WASHINGTON D.C.: As part of efforts to encourage U.S. domestic industries to become more competitive with China, the U.S. Senate voted 64-32 this week to advance legislation aimed at supporting the manufacturing of semiconductors.
The legislation will provide an investment tax credit for chip plants worth some $24 billion, as well as $52 billion in government subsidies for U.S. semiconductor production.
After the Senate votes on final passage, the U.S. House could follow up later this week.
The bill has been described by President Joe Biden and others as a national security issue, stressing that its passing is essential to ensure U.S. chip production, which are crucial to a wide range of consumer goods and military equipment, including automobiles, consumer electronics, medical equipment and high-tech weapons.
The Senate vote was described as "a symbol of the strong bipartisan coalition working to build more chips in America. These chips keep our economy strong and our country safe," noted Commerce Secretary Gina Raimondo.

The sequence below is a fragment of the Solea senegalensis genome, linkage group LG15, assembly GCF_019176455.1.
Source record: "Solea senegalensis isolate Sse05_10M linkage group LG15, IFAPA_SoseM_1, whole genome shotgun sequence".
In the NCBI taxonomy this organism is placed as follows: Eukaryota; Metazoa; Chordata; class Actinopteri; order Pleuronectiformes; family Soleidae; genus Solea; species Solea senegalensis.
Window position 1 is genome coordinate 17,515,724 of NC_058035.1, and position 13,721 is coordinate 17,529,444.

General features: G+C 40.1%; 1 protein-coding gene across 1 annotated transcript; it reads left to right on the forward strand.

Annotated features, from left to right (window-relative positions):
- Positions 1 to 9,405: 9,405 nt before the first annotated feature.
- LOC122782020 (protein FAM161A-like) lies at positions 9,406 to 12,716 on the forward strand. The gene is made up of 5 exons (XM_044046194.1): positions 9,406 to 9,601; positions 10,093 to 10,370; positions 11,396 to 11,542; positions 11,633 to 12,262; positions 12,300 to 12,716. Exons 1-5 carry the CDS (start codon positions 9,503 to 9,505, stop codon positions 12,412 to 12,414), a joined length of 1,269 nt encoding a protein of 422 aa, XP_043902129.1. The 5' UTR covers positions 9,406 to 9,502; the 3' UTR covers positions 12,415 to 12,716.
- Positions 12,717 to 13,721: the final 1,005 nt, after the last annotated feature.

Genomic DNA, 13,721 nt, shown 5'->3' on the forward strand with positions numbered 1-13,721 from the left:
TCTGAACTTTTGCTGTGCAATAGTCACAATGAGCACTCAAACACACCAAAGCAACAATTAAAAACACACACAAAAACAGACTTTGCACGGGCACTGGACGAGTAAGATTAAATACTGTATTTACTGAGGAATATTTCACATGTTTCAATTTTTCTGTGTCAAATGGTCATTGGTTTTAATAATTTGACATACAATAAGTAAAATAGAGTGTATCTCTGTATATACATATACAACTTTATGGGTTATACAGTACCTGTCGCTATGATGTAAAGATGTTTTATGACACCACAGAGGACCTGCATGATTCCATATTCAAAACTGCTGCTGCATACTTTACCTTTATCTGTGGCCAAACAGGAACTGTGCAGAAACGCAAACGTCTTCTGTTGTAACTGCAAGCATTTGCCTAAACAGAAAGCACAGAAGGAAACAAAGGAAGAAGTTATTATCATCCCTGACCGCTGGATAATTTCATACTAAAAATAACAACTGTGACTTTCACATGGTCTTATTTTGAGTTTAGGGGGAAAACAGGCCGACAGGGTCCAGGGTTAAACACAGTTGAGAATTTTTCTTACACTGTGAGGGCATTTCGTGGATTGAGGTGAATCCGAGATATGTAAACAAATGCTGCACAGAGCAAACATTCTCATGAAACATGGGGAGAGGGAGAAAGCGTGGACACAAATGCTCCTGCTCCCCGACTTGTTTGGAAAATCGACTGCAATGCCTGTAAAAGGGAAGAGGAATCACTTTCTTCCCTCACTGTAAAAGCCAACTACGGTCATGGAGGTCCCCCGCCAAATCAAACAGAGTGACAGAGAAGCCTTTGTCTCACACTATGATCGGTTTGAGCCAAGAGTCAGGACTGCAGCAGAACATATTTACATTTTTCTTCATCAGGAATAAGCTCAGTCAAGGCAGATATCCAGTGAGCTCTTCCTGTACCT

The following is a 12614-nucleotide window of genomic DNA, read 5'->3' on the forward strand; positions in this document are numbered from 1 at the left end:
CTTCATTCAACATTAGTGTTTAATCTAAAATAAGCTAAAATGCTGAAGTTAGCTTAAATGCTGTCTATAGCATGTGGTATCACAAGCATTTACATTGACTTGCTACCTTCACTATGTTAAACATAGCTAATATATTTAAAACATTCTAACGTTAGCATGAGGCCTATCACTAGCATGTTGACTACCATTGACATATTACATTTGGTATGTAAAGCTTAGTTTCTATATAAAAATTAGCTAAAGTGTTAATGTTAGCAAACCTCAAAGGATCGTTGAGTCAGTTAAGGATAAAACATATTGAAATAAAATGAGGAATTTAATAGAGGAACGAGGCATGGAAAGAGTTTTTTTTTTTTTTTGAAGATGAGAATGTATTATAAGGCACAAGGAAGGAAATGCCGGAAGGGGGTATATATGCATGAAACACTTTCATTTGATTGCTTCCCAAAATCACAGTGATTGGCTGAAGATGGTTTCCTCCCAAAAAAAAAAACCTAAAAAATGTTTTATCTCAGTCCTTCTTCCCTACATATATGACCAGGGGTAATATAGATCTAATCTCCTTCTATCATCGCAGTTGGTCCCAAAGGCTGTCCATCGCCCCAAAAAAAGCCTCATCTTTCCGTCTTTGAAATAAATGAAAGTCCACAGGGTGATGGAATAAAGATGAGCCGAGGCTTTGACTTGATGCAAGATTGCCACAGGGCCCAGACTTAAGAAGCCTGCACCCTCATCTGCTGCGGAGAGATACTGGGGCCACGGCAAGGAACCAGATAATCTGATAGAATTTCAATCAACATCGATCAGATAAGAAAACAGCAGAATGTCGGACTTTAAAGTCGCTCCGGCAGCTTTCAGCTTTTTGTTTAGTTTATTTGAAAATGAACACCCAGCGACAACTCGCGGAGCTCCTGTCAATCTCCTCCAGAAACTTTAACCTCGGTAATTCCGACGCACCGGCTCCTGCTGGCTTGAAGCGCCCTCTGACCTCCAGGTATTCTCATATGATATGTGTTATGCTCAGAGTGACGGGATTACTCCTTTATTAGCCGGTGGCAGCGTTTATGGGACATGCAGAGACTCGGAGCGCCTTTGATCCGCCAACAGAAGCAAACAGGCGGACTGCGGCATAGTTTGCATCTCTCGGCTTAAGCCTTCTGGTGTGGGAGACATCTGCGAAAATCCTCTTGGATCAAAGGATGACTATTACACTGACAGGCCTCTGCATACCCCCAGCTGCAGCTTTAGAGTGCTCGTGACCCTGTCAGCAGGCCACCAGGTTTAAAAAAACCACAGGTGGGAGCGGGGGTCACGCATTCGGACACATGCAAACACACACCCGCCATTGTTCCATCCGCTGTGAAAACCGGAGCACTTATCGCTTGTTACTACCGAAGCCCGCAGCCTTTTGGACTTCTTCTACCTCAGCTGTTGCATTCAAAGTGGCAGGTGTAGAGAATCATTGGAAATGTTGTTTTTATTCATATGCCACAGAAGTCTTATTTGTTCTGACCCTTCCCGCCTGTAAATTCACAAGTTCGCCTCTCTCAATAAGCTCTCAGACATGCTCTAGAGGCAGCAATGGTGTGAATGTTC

The bill aims to ease a persistent shortage, that has dented production in various industries, with auto production being especially hit hard.
Before the vote, Senate Democratic majority leader Chuck Schumer said, "The pandemic made clear, with unforgiving clarity, how America's chip shortage was creating a crisis."
According to the Semiconductor Industry Association, the vote is a "vital step toward enactment of legislation that will strengthen American chip production and innovation, economic growth and job creation, and national security."
As part of the administration's push for the semiconductor legislation, this week Biden met virtually with the chief executives of Lockheed Martin Corp, Medtronic PLC and Cummins, as well as with labor leaders.